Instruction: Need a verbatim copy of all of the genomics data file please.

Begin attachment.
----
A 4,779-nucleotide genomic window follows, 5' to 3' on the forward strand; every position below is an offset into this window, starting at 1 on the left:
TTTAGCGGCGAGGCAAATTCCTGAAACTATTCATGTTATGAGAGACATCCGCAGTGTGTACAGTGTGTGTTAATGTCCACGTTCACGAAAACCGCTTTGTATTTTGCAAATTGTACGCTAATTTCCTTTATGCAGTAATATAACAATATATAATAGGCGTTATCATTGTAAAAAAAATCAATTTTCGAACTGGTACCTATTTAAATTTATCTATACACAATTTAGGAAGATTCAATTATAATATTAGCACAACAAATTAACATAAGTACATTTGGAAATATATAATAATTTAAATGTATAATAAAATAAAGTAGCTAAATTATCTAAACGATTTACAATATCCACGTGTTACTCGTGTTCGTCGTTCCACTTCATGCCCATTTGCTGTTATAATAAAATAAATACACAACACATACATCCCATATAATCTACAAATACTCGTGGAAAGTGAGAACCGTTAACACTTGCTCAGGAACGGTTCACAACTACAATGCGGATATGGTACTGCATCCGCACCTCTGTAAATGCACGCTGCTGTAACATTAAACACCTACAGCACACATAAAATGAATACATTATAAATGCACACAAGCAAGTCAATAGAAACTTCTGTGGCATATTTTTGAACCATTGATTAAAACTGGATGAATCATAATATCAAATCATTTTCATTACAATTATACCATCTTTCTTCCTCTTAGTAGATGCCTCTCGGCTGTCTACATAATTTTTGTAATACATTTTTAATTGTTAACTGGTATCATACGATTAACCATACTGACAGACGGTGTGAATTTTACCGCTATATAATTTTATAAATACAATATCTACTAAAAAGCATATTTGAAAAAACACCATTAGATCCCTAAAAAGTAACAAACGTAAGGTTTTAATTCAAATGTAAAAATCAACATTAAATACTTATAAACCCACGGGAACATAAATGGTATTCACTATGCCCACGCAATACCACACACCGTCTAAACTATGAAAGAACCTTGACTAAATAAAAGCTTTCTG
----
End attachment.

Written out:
A 4,779-nucleotide genomic window follows, 5' to 3' on the forward strand; every position below is an offset into this window, starting at 1 on the left:
TTTAGCGGCGAGGCAAATTCCTGAAACTATTCATGTTATGAGAGACATCCGCAGTGTGTACAGTGTGTGTTAATGTCCACGTTCACGAAAACCGCTTTGTATTTTGCAAATTGTACGCTAATTTCCTTTATGCAGTAATATAACAATATATAATAGGCGTTATCATTGTAAAAAAAATCAATTTTCGAACTGGTACCTATTTAAATTTATCTATACACAATTTAGGAAGATTCAATTATAATATTAGCACAACAAATTAACATAAGTACATTTGGAAATATATAATAATTTAAATGTATAATAAAATAAAGTAGCTAAATTATCTAAACGATTTACAATATCCACGTGTTACTCGTGTTCGTCGTTCCACTTCATGCCCATTTGCTGTTATAATAAAATAAATACACAACACATACATCCCATATAATCTACAAATACTCGTGGAAAGTGAGAACCGTTAACACTTGCTCAGGAACGGTTCACAACTACAATGCGGATATGGTACTGCATCCGCACCTCTGTAAATGCACGCTGCTGTAACATTAAACACCTACAGCACACATAAAATGAATACATTATAAATGCACACAAGCAAGTCAATAGAAACTTCTGTGGCATATTTTTGAACCATTGATTAAAACTGGATGAATCATAATATCAAATCATTTTCATTACAATTATACCATCTTTCTTCCTCTTAGTAGATGCCTCTCGGCTGTCTACATAATTTTTGTAATACATTTTTAATTGTTAACTGGTATCATACGATTAACCATACTGACAGACGGTGTGAATTTTACCGCTATATAATTTTATAAATACAATATCTACTAAAAAGCATATTTGAAAAAACACCATTAGATCCCTAAAAAGTAACAAACGTAAGGTTTTAATTCAAATGTAAAAATCAACATTAAATACTTATAAACCCACGGGAACATAAATGGTATTCACTATGCCCACGCAATACCACACACCGTCTAAACTATGAAAGAACCTTGACTAAATAAAAGCTTTCTG